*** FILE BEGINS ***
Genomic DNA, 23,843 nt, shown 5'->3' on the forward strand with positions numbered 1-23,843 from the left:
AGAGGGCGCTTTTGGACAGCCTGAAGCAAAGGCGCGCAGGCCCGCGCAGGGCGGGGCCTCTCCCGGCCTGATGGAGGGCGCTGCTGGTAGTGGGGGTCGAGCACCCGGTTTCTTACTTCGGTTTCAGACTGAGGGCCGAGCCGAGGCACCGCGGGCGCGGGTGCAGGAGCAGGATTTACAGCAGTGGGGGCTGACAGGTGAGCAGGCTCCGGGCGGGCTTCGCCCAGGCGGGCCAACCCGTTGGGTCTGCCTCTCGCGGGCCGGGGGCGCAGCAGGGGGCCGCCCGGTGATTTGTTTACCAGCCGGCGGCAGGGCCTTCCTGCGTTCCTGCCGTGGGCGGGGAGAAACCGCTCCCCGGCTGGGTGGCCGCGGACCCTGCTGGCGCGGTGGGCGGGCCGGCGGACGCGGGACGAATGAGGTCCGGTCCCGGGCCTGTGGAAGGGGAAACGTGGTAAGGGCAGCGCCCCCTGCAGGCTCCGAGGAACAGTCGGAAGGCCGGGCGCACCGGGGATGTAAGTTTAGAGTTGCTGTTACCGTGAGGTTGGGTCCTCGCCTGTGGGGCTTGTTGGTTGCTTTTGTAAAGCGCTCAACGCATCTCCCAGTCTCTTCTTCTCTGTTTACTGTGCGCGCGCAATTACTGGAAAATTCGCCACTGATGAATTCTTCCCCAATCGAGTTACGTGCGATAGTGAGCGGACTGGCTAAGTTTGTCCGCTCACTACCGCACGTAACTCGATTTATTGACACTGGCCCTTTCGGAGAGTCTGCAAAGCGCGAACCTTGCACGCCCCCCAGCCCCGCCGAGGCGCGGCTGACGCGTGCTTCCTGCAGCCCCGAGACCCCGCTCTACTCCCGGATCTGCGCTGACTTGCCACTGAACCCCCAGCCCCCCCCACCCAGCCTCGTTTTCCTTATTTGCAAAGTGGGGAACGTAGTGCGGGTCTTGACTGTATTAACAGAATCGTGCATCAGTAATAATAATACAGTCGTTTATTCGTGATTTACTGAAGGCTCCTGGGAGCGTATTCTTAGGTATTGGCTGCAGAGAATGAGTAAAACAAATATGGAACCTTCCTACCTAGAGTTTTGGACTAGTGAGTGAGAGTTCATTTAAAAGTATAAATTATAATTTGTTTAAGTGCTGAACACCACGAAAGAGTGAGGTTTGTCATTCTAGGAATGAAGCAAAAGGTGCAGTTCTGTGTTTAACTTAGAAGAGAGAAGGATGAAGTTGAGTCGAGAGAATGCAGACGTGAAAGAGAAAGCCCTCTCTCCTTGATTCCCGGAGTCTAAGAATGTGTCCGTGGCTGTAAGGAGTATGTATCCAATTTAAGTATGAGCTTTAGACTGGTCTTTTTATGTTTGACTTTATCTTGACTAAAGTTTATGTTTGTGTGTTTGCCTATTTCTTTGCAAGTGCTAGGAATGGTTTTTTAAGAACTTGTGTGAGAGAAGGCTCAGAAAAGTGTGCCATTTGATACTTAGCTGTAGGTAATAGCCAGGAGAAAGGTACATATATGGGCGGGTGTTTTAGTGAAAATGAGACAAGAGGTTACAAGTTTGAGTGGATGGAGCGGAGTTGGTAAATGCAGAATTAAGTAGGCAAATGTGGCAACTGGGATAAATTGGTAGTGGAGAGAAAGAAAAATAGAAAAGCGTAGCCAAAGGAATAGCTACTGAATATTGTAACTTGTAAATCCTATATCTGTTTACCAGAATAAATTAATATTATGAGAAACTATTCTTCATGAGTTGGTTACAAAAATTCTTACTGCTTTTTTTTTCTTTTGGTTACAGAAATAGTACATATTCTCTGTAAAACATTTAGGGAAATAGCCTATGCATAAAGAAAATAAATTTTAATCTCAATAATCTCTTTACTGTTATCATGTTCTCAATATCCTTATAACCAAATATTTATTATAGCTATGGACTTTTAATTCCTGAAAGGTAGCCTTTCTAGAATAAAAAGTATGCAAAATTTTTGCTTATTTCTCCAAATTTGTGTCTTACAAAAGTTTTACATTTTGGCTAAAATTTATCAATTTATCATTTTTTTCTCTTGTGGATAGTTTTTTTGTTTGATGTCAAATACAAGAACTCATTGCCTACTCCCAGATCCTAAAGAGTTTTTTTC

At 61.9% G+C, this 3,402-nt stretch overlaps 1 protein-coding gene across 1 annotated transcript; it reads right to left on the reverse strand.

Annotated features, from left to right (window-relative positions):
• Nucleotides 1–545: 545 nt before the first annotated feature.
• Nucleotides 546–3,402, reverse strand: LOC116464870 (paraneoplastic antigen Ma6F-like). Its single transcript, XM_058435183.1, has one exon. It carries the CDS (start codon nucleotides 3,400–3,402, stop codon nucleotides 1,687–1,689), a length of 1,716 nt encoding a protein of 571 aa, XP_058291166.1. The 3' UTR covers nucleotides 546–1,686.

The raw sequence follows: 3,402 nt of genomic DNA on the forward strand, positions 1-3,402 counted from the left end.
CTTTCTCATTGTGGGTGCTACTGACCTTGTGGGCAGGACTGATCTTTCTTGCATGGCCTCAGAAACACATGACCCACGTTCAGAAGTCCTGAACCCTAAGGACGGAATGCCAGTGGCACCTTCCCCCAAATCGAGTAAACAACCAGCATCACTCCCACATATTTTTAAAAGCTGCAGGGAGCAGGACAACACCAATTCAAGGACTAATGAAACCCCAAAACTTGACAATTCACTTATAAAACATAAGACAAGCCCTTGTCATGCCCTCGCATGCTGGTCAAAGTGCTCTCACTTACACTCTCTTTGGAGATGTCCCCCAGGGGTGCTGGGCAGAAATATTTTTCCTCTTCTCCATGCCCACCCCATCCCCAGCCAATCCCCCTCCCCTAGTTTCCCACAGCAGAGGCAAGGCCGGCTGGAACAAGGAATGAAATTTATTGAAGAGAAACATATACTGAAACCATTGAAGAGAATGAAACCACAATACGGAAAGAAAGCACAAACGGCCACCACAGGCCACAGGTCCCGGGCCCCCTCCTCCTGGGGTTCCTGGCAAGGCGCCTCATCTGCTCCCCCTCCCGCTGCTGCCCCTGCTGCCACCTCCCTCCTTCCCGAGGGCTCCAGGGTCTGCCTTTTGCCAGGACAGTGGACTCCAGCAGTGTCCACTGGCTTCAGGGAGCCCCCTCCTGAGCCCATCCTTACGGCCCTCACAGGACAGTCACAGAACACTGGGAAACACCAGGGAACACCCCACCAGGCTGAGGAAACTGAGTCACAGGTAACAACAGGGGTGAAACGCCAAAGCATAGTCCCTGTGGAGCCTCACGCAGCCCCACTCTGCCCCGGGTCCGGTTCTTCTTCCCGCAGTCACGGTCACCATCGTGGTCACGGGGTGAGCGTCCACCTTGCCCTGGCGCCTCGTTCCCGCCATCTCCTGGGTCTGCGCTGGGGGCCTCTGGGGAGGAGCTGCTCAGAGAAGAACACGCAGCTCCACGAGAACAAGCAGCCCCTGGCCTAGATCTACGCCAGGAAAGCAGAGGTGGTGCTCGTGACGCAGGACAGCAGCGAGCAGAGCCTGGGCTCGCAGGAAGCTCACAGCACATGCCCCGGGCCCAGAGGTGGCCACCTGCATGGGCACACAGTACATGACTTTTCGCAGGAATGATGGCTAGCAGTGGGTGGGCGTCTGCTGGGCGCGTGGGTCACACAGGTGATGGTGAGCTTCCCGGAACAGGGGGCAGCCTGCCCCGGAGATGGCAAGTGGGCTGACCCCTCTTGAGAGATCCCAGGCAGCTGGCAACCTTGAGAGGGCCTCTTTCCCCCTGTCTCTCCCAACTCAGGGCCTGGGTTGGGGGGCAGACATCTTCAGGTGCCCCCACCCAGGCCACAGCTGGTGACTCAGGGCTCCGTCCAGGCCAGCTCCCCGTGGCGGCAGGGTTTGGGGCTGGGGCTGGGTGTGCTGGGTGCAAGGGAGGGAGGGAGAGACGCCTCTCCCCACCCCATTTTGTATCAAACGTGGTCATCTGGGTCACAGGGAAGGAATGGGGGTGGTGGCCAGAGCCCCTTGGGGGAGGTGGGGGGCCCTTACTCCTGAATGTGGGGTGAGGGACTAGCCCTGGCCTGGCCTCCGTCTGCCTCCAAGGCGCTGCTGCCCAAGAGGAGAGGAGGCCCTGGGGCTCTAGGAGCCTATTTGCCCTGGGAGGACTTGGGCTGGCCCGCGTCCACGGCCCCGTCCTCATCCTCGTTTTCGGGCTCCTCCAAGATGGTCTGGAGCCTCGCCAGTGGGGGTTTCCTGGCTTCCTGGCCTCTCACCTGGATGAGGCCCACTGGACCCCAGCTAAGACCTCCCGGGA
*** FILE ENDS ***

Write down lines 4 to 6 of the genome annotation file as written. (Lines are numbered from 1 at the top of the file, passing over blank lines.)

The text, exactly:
Annotated features, from left to right (window-relative positions):
• Nucleotides 1–545: 545 nt before the first annotated feature.
• Nucleotides 546–3,402, reverse strand: LOC116464870 (paraneoplastic antigen Ma6F-like). Its single transcript, XM_058435183.1, has one exon. It carries the CDS (start codon nucleotides 3,400–3,402, stop codon nucleotides 1,687–1,689), a length of 1,716 nt encoding a protein of 571 aa, XP_058291166.1. The 3' UTR covers nucleotides 546–1,686.